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Author Topic: What does the idiomatic expression “if anything” mean?  (Read 39 times)
Joe Carillo
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« on: January 14, 2018, 06:47:10 PM »

Here’s an interesting question about an idiomatic expression asked in 2013 by old-time Forum member JonathanFValdez who is based in the United States:      

“It’s been a while since I last visited and I’m glad to see that all is well (at least in the Forum). Like many of our kababayans here in Los Angeles, my family and I are glued to the TV watching the progress of the relief efforts in the areas devastated by Yolanda. We all hope and pray for our countrymen especially in those hard-hit areas.


“More than twice, I’ve come across the phrase ‘if anything,’ the latest of which was in the following passage that I read this afternoon:

“‘I do not believe that substituting more precise words and phrases for an equivocal word would decrease the scientific quality of the writing. If anything, I felt that the precision of the communication process was improved in the 110 instances in which the ‘e-word’ was replaced.  Equivocal words can always be replaced by other words or phrases that convey a more precise meaning in a scientific context.’

“Please clarify when and how ‘if anything’ is used.

“By the way, is ‘first foray’ redundant, given that one definition of ‘foray’ is ‘an initial attempt’?”

My reply to Jonathan:

I’m sorry to say that all’s not well in the Philippines after the devastation wrought by the quelling of the MNLF rebellion in Zamboanga, by the 7.2-magnitude earthquake in Bohol, and more recently by Typhoon Yolanda in Eastern Visayas. Many parts of the nation are in a veritable state of calamity—people, habitations, commerce, infrastructure, governance, the public sphere and all—and I don’t think we’d be seeing the end to it soon. We just have to brace ourselves for the long, backbreaking effort towards recovery and rehabilitation.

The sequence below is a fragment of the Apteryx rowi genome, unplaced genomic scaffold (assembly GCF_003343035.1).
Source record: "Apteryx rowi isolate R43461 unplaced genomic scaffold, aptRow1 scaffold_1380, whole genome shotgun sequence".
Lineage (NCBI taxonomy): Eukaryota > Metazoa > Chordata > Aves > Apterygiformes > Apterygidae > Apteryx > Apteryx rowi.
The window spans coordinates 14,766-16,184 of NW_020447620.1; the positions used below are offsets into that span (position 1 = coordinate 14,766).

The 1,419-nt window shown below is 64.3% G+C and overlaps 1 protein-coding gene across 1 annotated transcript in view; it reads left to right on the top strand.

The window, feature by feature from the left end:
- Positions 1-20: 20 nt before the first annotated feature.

Now regarding your question about “if anything.”

The idiom “if anything” is used to convey the sense that someone or something is different when the speaker isn’t absolutely sure if there really is any change or difference. The  closest meaning I can think of for it is “if at all” or, in a more measurable sense, “if in any degree,” as in “If anything, the government response to the Typhoon Yolanda disaster has shown that the Philippines is never too ready for the severe weather disruptions to be brought about by climate change” or “Your flawed solution to that quadratic equation has demonstrated that, if anything, you need a refresher course in advanced algebra.”

In Tagalog, I think the closest equivalent idiom to “if anything” is “kung tutuusin,” as in Kung tutuusin, mukhang walang kalatoy-latoy ang tugon mo sa napakalaking  problemang hinaharap ng bayan ngayon” (“If anything, it looks like your response is too ineffectual for the huge problem being faced by the country today.”)  

We need to keep in mind that “if anything” suggests tentatively that something may be true—often the opposite—of something previously said or implied. This is actually the case with the passage you provided. The declaration of the first sentence, “I do not believe that substituting more precise words and phrases for an equivocal word would decrease the scientific quality of the writing,” is supported by the next sentence, which uses “if anything” to emphasize that such word or phrase substitutions indeed can improve rather than impede the communication process.

As to the phrase “first foray,” it’s not redundant at all. The sense of “foray” is not “an initial attempt” but “a brief excursion or attempt, especially outside one’s accustomed sphere” or “a sudden or irregular invasion or attack for war or spoils.” “Foray” conveys not “initialness” but “briefness” or “suddenness.” Thus, the use of “first foray” in the following sentence is definitely not redundant: “Her first foray into fashion modeling was forgettable, but her second made her so widely acclaimed as to be considered international beauty queen material.” (2013)  

This essay, 869th in the series, first appeared in the column “English Plain and Simple” by Jose A. Carillo in the November 30, 2013 issue of The Manila Times, © 2013 by the Manila Times Publishing Corp. All rights reserved.
« Last Edit: January 14, 2018, 09:50:10 PM by Joe Carillo » Logged

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